There are numerous studies that suggest our brain and psychology are dependent on genetic and environmental factors[6][7][8]. We neither choose our genetics nor the environment we are born into. Since these are the primary factors in shaping our brain and psychology, they determine how we will act. Can you honestly say that if you had the same genes and were raised in the same exact way as a psychopath, that you would be any different? If you believe that, then what makes you believe you'd choose to do different things than a psychopath? Additionally, if you had the same genes and environment as a suicidal person, can you honestly say that you wouldn't be suicidal? If you say yes, you need to back this up with evidence.

Conclusion of this round:
I believe these three evidences are compelling: 1) there being strong evidence for the fact that the brain has activity in it suggesting we will do something before we even know we plan on doing it 2) Brain differences in every person that affect how we will act, and how violent people have an increase of serotinin and 3) Evidence that our psychology and brain are dependent on our genetic and environmental factors. All of these facts point to that we have little to no control over our actions.

I'll turn this over to my opponent, who will be arguing that free will and determinism is compatible or that there is a mixture of the two ideas.

Sources:
[2] http://www.trans-techresearch.net...
[3] https://www.ncbi.nlm.nih.gov...
[4] http://www.brainfacts.org...
[5] http://www.med.wisc.edu...
[6] http://www.nature.com...
[7] https://pdfs.semanticscholar.org...
[8] https://www.ncbi.nlm.nih.gov...
Anonymous_Jim

Con

I must begin by saying that I agree with all three of your points. However, I don't think you have presented the adequate reasoning to conclude that free will does not exist entirely.

The time delay it takes our brains to process information and then act on it would explain the fact that there may be an extension of activity shown before the feeling of choice because our brains are in the process of deciding how to act before we actually act. I would agree that this process would cause the brain to act independently of our own conscious, but only for individuals who don't have the level of awareness of acknowledging how their conditions and situations have formed their being. By being able to acknowledge and control all the external factors that shape who we are, we can have power over how these externalities effect us internally through expression of our free will. I freely move my arm and body, not because my brain fired up beforehand to make it so, but because of my preconceived choice prior to that moment to stretch and exercise as often as possible to help maintain a healthy body.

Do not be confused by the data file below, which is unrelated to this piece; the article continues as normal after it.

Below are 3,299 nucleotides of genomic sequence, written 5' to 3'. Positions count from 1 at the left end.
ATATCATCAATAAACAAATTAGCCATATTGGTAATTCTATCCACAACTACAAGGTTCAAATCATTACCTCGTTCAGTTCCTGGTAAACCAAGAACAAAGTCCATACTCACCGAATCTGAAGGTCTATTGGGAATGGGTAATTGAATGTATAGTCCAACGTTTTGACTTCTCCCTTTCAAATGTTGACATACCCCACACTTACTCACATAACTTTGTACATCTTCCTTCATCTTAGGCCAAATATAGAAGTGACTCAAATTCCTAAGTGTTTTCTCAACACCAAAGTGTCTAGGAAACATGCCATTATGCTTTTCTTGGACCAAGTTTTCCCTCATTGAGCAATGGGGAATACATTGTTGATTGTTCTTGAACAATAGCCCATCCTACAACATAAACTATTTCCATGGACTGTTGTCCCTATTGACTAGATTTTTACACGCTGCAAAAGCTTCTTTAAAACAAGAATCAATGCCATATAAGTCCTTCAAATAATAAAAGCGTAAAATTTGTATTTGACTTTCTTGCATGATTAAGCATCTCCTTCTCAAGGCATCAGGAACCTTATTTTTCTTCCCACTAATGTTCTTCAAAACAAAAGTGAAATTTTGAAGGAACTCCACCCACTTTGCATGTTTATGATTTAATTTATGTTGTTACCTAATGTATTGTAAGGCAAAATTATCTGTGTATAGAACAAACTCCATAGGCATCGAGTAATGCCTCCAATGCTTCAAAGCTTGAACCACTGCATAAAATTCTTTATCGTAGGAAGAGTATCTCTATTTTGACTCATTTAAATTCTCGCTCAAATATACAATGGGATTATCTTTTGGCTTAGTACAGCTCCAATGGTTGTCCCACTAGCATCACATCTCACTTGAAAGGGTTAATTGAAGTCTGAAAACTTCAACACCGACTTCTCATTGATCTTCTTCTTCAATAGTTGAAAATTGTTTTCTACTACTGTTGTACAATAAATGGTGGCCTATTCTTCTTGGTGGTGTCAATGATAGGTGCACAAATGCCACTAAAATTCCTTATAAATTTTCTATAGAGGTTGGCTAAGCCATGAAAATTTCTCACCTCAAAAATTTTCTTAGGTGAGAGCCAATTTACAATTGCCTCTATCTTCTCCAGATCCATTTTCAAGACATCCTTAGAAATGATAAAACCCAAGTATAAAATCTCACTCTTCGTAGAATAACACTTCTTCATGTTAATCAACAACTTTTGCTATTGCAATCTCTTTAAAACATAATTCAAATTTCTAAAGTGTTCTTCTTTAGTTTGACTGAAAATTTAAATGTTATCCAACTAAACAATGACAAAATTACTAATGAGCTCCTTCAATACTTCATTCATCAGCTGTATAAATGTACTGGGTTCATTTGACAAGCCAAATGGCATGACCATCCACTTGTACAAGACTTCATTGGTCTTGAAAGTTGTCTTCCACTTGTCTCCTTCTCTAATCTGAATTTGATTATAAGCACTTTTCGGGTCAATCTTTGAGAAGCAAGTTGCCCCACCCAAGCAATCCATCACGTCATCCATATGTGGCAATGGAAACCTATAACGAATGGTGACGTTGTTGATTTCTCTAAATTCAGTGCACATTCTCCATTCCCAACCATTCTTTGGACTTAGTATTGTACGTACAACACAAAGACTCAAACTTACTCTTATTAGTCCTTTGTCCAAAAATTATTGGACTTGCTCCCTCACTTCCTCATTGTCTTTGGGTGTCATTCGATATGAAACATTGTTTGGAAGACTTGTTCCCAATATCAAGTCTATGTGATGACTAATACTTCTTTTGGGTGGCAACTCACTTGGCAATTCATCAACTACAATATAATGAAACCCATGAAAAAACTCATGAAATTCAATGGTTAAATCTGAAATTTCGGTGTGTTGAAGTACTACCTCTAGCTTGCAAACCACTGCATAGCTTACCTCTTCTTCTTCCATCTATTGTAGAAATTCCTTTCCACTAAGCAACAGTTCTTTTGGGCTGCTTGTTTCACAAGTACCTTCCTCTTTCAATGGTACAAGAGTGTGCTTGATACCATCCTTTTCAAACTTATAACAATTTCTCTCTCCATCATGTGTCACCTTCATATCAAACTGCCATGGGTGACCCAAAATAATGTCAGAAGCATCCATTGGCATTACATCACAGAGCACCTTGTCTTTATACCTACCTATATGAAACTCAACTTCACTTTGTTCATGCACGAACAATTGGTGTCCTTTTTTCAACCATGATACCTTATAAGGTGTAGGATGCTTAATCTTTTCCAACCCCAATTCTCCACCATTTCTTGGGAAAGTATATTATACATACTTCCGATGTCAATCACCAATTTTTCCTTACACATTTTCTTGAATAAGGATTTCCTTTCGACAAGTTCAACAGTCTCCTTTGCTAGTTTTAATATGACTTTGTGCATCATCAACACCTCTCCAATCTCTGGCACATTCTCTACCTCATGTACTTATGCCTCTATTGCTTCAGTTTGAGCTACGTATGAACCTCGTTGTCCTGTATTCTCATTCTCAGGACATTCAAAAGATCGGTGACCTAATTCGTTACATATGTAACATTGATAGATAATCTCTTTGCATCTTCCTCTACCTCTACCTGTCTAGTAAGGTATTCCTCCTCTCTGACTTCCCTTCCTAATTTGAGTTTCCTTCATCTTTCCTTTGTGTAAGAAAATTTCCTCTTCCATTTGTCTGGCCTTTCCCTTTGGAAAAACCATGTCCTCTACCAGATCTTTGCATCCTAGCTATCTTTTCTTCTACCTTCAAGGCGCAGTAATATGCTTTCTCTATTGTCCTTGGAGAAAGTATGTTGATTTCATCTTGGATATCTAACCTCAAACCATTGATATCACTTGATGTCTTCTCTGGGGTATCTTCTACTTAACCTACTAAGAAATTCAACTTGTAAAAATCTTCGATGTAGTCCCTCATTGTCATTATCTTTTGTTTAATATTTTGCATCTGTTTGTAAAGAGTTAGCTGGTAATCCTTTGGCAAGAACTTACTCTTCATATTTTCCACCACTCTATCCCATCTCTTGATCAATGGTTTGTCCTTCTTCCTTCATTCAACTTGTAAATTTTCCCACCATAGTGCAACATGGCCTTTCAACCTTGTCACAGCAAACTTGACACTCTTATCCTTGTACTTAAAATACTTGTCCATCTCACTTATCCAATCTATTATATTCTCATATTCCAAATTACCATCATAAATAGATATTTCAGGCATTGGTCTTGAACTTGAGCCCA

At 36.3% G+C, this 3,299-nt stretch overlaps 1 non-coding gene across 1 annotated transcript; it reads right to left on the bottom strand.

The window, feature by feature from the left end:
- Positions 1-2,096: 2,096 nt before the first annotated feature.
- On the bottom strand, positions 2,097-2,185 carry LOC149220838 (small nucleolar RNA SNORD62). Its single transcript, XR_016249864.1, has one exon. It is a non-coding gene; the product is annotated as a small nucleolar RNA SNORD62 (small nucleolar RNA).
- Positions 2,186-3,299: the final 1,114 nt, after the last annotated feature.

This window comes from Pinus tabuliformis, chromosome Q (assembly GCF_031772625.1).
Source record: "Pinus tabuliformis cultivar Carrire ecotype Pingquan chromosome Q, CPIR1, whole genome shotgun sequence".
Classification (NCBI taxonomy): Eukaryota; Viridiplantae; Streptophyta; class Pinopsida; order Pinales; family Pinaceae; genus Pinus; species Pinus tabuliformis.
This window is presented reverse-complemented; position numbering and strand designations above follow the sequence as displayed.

The reason that many people lack the awareness of free will is because their consciousness was formed by external conditions and situations that ultimately decided how they would perceive these externalities as well as their internal self. The chance that an individual has free will is perhaps equivalent to that of moral luck, but free will requires more than mere morality; free will requires the awareness that takes us beyond the individual self into the reality of the endless potential of the present moment where all thought exists.
Debate Round No. 2
Capitalistslave

Pro

I'll restate what I said previously:
If you were given the same exact genes and raised in the same exact environment as a pedophile, would you grow any differently but to have an attraction to prepubescent chilren? Let's say this pedophile also molested a child, can you honestly say that you would have chosen not to do so, given you had the same exact experiences and same genetics as the pedophile?

Unless you can somehow prove that a person is capable of making a different choice than someone when they are put in the same exact environment and given the same genes, how can you conclude free will exists at all? Unless there is a possibillity of someone being able to make a different choice, how is there free will?